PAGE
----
Ken Gjemre hates these ideological name-tags. Try to file him neatly under Liberal, Wild-eyed, and his Quixote sits up higher in the saddle. His shark bares another row of teeth. “I never use conservative or liberal because they don’t mean anything anymore. Both words have been ruined by misapplication in the media. Today a conservative is anybody who’s against progression. But I’m the most conservative guy sitting in Dallas. I do that in my business, I conserve more trees than anybody, I’m interested in saving money by getting rid of excess bureaucracy, and a good education is a tremendously conservative idea. But I can’t be called a conservative because I’m also progressive. I want to be open to new ideas.”

The importance of the job he is seeking and the need for new ideas does not escape Gjemre, as he feels it does with too many voters. The Texas State Legislature sits on a $37,2 billion biennial budget and, currently, a looming $3 billion budget shortfall. It directly affects our lives, arguably more than any other political body. There are oniy thirty-one senators representing roughly a half-million people each. With senate bills needing a two-thirds vote for passage, eleven senators working in consort can bottle up any legislation they choose,

The statue of the Caribbean laborer seems to stoop a bit more, as if sympathetic to the task at hand. Gjemre will face an incumbent who, in 1982, crunched Democrat Ada Smith, getting 60 percent of the vote. Prior to becoming a senator in 1980, Leedom spent five years on the Dallas City Council. Obviously he is locally well connected. Politically he is as anti-government as they come, often referred to as the “Dr. No” of the state Senate because of his no-spend, no-tax tendencies.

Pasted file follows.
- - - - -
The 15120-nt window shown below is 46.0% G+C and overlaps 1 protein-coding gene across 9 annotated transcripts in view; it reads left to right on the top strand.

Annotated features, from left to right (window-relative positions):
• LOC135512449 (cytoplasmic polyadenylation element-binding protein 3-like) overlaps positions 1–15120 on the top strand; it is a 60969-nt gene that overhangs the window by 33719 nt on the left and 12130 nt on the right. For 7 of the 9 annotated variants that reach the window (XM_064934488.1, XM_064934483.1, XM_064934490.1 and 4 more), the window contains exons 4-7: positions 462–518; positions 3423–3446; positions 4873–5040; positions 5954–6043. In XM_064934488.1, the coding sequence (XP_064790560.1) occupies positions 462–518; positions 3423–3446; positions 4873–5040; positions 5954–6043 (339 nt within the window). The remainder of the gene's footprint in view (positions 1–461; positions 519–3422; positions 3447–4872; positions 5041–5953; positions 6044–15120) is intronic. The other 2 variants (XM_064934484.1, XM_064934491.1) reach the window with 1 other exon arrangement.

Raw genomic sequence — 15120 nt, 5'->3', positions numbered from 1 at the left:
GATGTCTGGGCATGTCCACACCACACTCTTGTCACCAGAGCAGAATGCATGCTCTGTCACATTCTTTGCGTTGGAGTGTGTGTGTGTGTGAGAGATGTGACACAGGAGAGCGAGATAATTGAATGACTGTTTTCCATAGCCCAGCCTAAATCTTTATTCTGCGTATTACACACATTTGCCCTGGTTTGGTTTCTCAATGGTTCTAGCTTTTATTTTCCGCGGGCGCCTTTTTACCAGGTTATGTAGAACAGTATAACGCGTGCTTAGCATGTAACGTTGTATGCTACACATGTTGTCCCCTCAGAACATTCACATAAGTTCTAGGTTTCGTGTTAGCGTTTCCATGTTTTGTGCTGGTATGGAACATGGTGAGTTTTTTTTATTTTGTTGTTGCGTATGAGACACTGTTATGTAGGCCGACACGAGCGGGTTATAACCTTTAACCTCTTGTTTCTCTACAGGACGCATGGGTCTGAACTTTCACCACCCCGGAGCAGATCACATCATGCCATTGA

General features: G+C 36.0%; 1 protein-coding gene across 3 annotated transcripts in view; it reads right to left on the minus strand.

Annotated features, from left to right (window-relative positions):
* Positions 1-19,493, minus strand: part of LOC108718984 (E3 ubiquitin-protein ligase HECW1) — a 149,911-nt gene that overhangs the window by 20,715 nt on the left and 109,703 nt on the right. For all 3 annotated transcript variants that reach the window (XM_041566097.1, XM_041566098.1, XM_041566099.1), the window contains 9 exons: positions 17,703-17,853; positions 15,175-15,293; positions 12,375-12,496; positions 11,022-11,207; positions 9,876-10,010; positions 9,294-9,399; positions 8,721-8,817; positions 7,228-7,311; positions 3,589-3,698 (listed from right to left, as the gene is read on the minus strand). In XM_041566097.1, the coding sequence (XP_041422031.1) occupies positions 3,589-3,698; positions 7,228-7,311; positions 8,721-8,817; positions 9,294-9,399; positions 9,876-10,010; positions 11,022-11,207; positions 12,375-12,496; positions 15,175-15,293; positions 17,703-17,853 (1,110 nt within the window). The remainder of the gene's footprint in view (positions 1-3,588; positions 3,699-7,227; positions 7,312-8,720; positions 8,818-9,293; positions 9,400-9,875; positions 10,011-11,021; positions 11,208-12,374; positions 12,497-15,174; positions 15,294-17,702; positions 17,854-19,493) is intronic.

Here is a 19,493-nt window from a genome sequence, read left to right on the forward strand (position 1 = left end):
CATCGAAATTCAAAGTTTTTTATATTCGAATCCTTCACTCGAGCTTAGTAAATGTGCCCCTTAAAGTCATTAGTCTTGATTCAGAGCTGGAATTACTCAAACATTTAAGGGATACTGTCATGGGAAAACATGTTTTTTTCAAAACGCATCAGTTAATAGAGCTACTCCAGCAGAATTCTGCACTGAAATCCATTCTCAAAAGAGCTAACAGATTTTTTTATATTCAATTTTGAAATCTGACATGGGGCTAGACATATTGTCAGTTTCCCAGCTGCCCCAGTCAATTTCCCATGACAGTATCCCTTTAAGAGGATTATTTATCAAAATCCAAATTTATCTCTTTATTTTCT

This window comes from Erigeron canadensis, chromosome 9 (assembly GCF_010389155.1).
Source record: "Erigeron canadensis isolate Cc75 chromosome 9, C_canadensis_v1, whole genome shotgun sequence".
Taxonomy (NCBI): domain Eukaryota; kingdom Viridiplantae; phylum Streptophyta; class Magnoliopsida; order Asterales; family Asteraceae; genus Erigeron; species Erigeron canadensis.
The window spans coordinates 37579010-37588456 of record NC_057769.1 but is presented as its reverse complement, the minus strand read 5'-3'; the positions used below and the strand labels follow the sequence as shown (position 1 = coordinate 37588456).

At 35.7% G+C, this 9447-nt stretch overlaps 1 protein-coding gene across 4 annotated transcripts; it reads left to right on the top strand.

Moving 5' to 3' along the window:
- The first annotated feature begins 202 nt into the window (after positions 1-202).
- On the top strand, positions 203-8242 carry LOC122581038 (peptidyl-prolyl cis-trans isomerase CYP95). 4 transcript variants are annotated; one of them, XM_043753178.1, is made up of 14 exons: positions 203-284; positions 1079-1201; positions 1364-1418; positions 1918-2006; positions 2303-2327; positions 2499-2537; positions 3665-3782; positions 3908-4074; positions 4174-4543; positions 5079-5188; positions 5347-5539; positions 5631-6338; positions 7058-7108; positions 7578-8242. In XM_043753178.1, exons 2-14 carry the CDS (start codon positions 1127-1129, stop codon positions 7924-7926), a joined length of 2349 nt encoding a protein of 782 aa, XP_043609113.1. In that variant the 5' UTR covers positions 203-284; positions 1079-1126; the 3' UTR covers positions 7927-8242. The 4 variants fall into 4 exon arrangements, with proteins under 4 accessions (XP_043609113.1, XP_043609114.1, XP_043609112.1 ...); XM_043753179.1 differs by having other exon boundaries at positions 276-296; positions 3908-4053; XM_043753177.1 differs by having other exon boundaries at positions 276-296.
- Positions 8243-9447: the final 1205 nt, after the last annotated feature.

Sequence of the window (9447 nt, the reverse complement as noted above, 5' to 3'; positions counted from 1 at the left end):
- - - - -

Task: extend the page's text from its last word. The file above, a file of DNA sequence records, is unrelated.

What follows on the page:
This is not an election that will have the voters of District 16 standing in line scratching their heads or consulting The 1986 Almanac of American Politics (a rare find, just $17.48 at Gjemre’s store) for guidance. The battle lines will be clearly drawn. After all, Gjemre is a bookstore owner, which can be made to sound pretty fuzzy-minded in a town devoted to the titans of industry. He’s currently executive vice president of the Dallas Chapter of the ACLU, which has been known to defend some pretty unpopular folks against some pretty large majorities. And in Dallas, one of the breeding pools of the Baptist Church, he’s a member of the Unitarian Universalist Church-not a credential usually found on the vitae of successful politicians here.